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Do You Have Higher-Risk Myelodysplastic Syndrome? What to Know About Treatment

Do You Have Higher-Risk Myelodysplastic Syndrome? What to Know About Treatment

This article is for people who are living with higher-risk myelodysplastic syndrome (MDS) and their care partners or anyone who wants to learn about higher-risk MDS. The goal of this activity is to help you be able to work with your MDS healthcare team on a treatment plan.

You will learn about: 

  • What MDS is and what it means to have higher-risk MDS

  • Treatments for higher-risk MDS and their possible side effects

  • How to work with your MDS healthcare team on a treatment plan

  • Questions you can ask your MDS healthcare team 

Medicines listed in this activity may not be approved by the US Food and Drug Administration (FDA) for MDS but are recommended by the National Comprehensive Cancer Network (NCCN).

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What Is Myelodysplastic Syndrome (MDS)?

MDS is a type of blood cancer  where your body doesn't make enough healthy blood cells. To understand MDS, it helps to know how blood cells are made. 

Blood cells start life as stem cells. They're made in your bone marrow (a spongy tissue inside your bones). Stem cells grow into young immature blood cells -- called blasts -- before becoming mature blood cells and joining your bloodstream. 

There are 3 main types of blood cells, each with an important job: 

  • Red blood cells carry oxygen throughout your body

  • White blood cells fight infection

  • Platelets form clots to stop bleeding 

You need the right amount of each type to stay healthy.

MDS and Your Blood Cells

With MDS, your bone marrow makes damaged stem cells that stop growing at the blast stage or become dysplastic cells, which are abnormal immature blood cells. 

The abnormal blasts crowd your bone marrow, leaving less room for healthy blood cells. Some blasts spill over into your bloodstream, where they don't belong.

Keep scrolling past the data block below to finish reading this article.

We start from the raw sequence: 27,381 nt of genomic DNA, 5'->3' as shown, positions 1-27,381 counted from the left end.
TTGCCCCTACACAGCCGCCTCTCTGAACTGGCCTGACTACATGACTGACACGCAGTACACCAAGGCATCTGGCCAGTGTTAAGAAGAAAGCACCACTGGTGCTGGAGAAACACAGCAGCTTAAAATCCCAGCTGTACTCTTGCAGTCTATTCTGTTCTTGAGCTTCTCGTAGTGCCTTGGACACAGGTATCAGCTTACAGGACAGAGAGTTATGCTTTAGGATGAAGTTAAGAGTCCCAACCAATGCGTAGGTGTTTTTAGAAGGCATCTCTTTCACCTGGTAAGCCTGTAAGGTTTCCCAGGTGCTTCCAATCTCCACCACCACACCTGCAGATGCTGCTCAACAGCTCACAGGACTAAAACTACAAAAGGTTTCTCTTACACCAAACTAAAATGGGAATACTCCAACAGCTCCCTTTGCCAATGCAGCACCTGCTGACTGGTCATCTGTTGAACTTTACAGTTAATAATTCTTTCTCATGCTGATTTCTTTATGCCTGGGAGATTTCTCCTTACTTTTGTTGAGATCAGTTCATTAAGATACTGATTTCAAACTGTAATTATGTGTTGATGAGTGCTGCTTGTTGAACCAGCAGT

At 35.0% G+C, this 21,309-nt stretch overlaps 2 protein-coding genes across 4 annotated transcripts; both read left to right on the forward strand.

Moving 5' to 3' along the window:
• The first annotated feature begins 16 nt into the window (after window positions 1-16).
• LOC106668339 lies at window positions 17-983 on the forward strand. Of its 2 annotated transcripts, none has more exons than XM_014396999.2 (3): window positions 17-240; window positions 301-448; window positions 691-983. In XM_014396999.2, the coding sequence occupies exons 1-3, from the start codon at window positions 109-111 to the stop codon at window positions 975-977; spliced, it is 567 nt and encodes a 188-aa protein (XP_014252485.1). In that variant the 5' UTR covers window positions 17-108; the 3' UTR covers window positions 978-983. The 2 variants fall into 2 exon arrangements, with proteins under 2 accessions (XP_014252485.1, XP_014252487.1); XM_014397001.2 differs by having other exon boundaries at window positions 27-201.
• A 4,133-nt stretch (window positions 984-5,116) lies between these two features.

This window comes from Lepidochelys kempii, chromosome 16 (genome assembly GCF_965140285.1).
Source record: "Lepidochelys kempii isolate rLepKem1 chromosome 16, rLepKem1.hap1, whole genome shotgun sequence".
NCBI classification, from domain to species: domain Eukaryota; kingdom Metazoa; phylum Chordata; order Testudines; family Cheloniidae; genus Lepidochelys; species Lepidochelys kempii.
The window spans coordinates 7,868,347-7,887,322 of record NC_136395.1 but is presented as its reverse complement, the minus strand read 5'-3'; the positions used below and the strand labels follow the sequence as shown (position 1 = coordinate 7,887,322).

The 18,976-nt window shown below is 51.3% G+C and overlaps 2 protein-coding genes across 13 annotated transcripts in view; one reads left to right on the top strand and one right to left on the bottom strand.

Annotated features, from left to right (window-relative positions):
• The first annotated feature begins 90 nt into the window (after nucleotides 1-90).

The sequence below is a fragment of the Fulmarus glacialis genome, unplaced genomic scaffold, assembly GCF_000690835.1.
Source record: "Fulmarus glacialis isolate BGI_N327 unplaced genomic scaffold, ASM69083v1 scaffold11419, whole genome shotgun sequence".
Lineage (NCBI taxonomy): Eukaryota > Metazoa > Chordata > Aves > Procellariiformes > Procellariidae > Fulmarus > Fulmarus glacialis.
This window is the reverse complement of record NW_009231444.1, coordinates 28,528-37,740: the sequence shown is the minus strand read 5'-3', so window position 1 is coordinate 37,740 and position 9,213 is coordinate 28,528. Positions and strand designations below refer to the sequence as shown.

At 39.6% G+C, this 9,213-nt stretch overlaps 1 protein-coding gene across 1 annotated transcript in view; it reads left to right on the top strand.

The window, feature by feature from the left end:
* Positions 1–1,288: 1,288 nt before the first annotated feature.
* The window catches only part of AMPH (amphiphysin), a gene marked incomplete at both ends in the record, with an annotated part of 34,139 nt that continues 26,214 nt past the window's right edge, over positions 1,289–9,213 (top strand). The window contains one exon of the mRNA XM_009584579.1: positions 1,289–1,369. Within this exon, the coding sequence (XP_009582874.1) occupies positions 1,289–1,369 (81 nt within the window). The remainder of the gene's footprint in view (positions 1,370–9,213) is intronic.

There are many types of MDS. Your doctor will look at samples of your blood and bone marrow under a microscope and do other tests to identify which type you have. 

MDS often gets worse over time and can become a more serious blood cancer called acute myeloid leukemia or AML.

What's Higher-Risk MDS?

MDS is grouped into lower and higher risk based partly on how likely it is to become AML. Knowing your risk group is important because lower-risk and higher-risk MDS act differently and are managed differently. 

  • Lower-risk MDS causes few or no symptoms in the beginning, grows slowly, and is less likely to become AML

  • Higher-risk MDS often causes many symptoms, gets worse quickly, and is much more likely to become AML 

Some people initially thought to have lower-risk MDS are later found to have higher-risk MDS.

Ways to Help Manage Higher-Risk MDS

There's no "right way" to manage higher-risk MDS. Treatments depend on your MDS type, symptoms, age, overall health, and what matters most to you. 

Treatment options for MDS include: 

  • Hematopoietic (stem) cell transplant

  • Medicines

  • Clinical trials

  • Supportive care 

Some treatments try to slow MDS down, while others help manage symptoms. People with MDS often need both kinds of treatment. 

Your doctor and healthcare team will work with you on a treatment plan. Together, you can discuss treatment choices, their possible side effects, and follow-up testing.

Hematopoietic (Stem) Cell Transplant

Allogeneic hematopoietic cell transplant, or allo-HCT, is the only treatment that can sometimes cure MDS.